In 2005, hardly any NOx projects were registered under Kyoto. By September 2006, however, they ac-counted for about 11 per cent of the emissions credits set to be issued under the treaty's clean development mechanism.


This number is rising fast. The FT visited a company in Indonesia producing NOx that had at least four specialists vying to broker its credits. Multi Nitrotama Kimia, near Jakarta, chose Sindicatum over Mitsubishi, EcoSecurities and N.serve Environmental Services.


Hery Kusnanto, chief executive of MNK, said his motivation was environmental: "I didn't realise what impact nitrous oxide has on global warming until recently."

Rhodia, the French chemical company, said that 95 per cent of its emissions reductions had been achieved through NOx projects. It will have 11m-13m tonnes of carbon credits available to sell from this year until 2012, which Morgan Stanley estimated could be valued at up to ¬2.3bn. Philippe Rosier, president of Rhodia Energy, said the company had "several" more projects in the pipeline.


The profits from reducing NOx and trading the resulting carbon credits are less than those from HFC, partly because fewer credits are awarded per tonne of gas but also because more complex equipment is needed, which can make the plant as much as 10 per cent less efficient.


But the cost of the clean-up equipment has fallen. Yara International, a Norwegian company, said it could install equipment to cut NOx at nitric acid plants at a cost of between ¬1 and ¬5 per tonne of carbon dioxide reduction.


Mitchell Feierstein, head of emissions products at Cheyne Capital Management, said: "The US showed leadership years ago when it ruled NOx was a toxic pollutant that should be regulated. The rest of the world should follow by controlling these gases, not [creating] windfall profits."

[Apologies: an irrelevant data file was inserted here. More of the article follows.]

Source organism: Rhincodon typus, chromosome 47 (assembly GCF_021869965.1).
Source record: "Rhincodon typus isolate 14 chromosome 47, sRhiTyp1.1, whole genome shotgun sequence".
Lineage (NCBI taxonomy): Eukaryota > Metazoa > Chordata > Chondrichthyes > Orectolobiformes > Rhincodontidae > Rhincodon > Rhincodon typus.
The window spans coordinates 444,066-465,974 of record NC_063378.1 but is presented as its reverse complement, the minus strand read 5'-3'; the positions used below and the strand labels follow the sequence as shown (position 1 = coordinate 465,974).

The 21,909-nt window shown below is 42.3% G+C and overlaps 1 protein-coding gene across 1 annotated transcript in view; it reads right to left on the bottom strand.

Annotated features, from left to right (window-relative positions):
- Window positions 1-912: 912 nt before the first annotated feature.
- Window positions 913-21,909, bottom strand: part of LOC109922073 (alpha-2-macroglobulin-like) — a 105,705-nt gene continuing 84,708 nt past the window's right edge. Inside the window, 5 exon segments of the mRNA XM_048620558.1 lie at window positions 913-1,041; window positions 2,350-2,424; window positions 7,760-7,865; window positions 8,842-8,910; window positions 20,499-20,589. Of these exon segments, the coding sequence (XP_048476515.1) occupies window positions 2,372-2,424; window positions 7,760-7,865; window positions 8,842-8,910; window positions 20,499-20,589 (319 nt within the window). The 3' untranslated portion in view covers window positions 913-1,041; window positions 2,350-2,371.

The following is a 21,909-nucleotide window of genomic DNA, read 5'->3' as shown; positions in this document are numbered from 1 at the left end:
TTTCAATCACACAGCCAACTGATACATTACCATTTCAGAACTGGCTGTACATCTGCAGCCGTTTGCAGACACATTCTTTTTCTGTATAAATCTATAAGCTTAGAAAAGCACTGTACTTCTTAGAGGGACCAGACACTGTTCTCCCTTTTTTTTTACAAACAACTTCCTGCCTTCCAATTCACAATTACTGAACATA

Others argue that many governments lack the will, or ability, to regulate.

Liu Deshun, of Beijing's Tsinghua University, said without carbon trading "nobody in China would want . . . to destroy these emissions".


Additional reporting by Mure Dickie in Beijing

How to offset


* Analyse your carbon footprint: start with the electricity bills and include factors such as employee travel, equipment use and raw materials


* Reduce emissions first: offsetting should never be the first step in any carbon-neutral strategy. Instead, companies should seek to reduce their impact on the climate by wasting less energy and by examining their industrial processes


* Check the permits: if buying permits through the EU scheme, ensure they are from phase 2. In phase 1, from 2005 to 2007, there was a surplus of permits, which means buying and holding them may not result in emissions cuts


* Forestry: some studies question the benefits of tree-planting projects. For example, trees in temperate climates must grow to maturity, which can take 70 years, before they absorb their full quota of CO2, so buyers must be sure they will be safeguarded for that time


* Additionality: ask whether the emissions reductions would have happened anyway or whether the sale of carbon credits was essential to ensuring that the project took place


* Check the vintage: do the emissions reductions take place in the same year as the emissions you wish to offset?


* Verification: always ensure that projects are professionally verified


* Standards: check the emerging voluntary industry standards


* Registry: have your emissions credits entered in a registry to guard against double-counting


* Cost: carbon credits prices vary wildly. Expect to pay more for credits issued under the Kyoto protocol or for projects with added social benefits


Copyright The Financial Times Limited 2007